Sales and marketing jobs in China are seeing greater levels of attrition than most other countries, while the United States is seeing greater challenges in operations and manufacturing. Interestingly, retention bonus arrangements for executives are much higher in the United States and United Kingdom than elsewhere – but retention bonuses for technical and business support are much higher in China. Meanwhile, recruiting needs are greater for nearly all roles in the United States.

Leave policies

UK organizations provide the most paid leave by years of service, reaching a maximum of just under 30 days after about 10 years. The United States, which falls between China and the UK, shows a steady increase in the number of days of paid leave over time. Finally, China has the lowest amount of paid leave among the three countries, topping out at just under 20 days.

Working hours

For more than 90% of office workers, a 40-hour workweek is standard in China and the United States. However, workers in United Kingdom have a shorter 37.5-hour workweek. When it comes to plant workers, China has the longest working hours, with data indicating that some employees work up to 60 hours per week.

  Figure 3. Working hours compared
Figure 3. For office workers 
93% indicated a 40-hour workweek 

40% indicated a 37.5-hour workweek 
23% indicated a 35-hour workweek 

90% indicated a 40-hour workweek 

For plant workers 

81% indicated a 40-hour workweek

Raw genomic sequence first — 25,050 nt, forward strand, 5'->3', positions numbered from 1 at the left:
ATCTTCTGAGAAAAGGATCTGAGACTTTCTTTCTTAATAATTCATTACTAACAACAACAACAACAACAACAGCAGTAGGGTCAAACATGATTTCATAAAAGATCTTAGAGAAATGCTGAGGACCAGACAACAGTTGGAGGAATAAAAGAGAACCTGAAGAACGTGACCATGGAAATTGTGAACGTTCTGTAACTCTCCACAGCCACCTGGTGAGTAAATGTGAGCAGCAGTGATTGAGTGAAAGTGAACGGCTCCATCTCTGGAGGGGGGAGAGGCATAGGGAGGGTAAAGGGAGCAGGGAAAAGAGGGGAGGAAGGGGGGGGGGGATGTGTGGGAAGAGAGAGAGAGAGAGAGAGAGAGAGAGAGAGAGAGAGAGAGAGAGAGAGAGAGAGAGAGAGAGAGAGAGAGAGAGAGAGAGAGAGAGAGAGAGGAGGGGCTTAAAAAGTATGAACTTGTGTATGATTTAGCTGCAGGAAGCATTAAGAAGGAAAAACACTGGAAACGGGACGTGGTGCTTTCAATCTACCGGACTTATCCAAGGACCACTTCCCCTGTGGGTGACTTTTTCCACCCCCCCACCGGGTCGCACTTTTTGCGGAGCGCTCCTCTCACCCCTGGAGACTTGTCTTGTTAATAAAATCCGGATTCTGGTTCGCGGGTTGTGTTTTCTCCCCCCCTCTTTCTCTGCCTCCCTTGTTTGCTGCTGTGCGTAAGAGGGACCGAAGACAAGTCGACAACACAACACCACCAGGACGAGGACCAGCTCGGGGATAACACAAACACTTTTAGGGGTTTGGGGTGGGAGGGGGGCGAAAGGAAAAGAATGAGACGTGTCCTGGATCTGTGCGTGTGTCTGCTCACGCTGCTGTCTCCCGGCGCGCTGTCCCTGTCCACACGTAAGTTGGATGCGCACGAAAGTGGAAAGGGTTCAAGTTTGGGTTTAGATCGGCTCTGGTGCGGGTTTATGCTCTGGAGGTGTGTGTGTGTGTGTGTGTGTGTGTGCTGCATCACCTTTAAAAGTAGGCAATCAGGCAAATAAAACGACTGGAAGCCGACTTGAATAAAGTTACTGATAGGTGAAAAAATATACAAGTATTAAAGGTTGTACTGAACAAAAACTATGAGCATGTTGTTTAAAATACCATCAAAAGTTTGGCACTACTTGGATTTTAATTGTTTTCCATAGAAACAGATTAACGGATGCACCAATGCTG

4% indicated a 60-hour workweek 

28% indicated 37.5-hour workweek 
25% indicated a 40-hour workweek 

92% indicated a 40-hour workweek 
2% indicated a 48-hour workweek
Remote work arrangements

Computers and laptops are the most common work-from-home costs covered by organizations in all three countries studied. In addition, mobile or fixed phone lines and internet connections are paid by more than half of the organizations in the United Kingdom (61%) but are less likely to be covered in established work-from-home policies in the United States (31.5%) and China (26.8%).


Length of service awards followed by mobile phone allowances are the perquisites most often provided by organizations in China and the United Kingdom. Conversely, daycare or childcare allowances are the least offered perquisites in most of the organizations in these two countries.

The rise of policies that make sense

Navigating geographical pain points, designing HR programs that award enough (but not too much) and knowing where your competitors are focusing their investments is critical. The best way to achieve this balance cost effectively, efficiently and with the most return on investment is accomplished by weighing reliable market data. Without that data, employers will be challenged to make good, defensible decisions. And without those good, defensible decisions, the employee experience – and by extension employee engagement and business outcomes – will suffer.


Managing Director, Employee Experience Business Leader, North America
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Global Innovation and Product Development Leader, Rewards Data Intelligence